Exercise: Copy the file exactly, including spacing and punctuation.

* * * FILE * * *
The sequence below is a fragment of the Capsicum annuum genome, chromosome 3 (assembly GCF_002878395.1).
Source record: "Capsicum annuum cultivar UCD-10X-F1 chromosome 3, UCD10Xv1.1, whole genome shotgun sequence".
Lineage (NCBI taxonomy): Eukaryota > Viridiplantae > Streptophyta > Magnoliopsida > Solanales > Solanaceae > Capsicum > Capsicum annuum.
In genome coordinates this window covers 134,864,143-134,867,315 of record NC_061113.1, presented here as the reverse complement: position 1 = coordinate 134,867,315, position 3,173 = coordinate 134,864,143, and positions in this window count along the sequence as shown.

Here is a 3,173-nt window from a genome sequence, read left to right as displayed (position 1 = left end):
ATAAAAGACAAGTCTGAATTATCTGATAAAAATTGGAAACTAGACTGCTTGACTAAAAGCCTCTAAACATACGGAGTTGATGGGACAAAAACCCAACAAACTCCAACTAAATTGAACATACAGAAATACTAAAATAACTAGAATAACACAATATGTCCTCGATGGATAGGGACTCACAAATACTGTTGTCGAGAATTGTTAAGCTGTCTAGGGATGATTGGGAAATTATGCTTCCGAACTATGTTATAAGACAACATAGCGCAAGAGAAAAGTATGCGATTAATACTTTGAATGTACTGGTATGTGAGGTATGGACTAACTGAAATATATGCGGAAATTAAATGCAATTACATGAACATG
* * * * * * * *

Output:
The sequence below is a fragment of the Capsicum annuum genome, chromosome 3 (assembly GCF_002878395.1).
Source record: "Capsicum annuum cultivar UCD-10X-F1 chromosome 3, UCD10Xv1.1, whole genome shotgun sequence".
Lineage (NCBI taxonomy): Eukaryota > Viridiplantae > Streptophyta > Magnoliopsida > Solanales > Solanaceae > Capsicum > Capsicum annuum.
In genome coordinates this window covers 134,864,143-134,867,315 of record NC_061113.1, presented here as the reverse complement: position 1 = coordinate 134,867,315, position 3,173 = coordinate 134,864,143, and positions in this window count along the sequence as shown.

Here is a 3,173-nt window from a genome sequence, read left to right as displayed (position 1 = left end):
ATAAAAGACAAGTCTGAATTATCTGATAAAAATTGGAAACTAGACTGCTTGACTAAAAGCCTCTAAACATACGGAGTTGATGGGACAAAAACCCAACAAACTCCAACTAAATTGAACATACAGAAATACTAAAATAACTAGAATAACACAATATGTCCTCGATGGATAGGGACTCACAAATACTGTTGTCGAGAATTGTTAAGCTGTCTAGGGATGATTGGGAAATTATGCTTCCGAACTATGTTATAAGACAACATAGCGCAAGAGAAAAGTATGCGATTAATACTTTGAATGTACTGGTATGTGAGGTATGGACTAACTGAAATATATGCGGAAATTAAATGCAATTACATGAACATG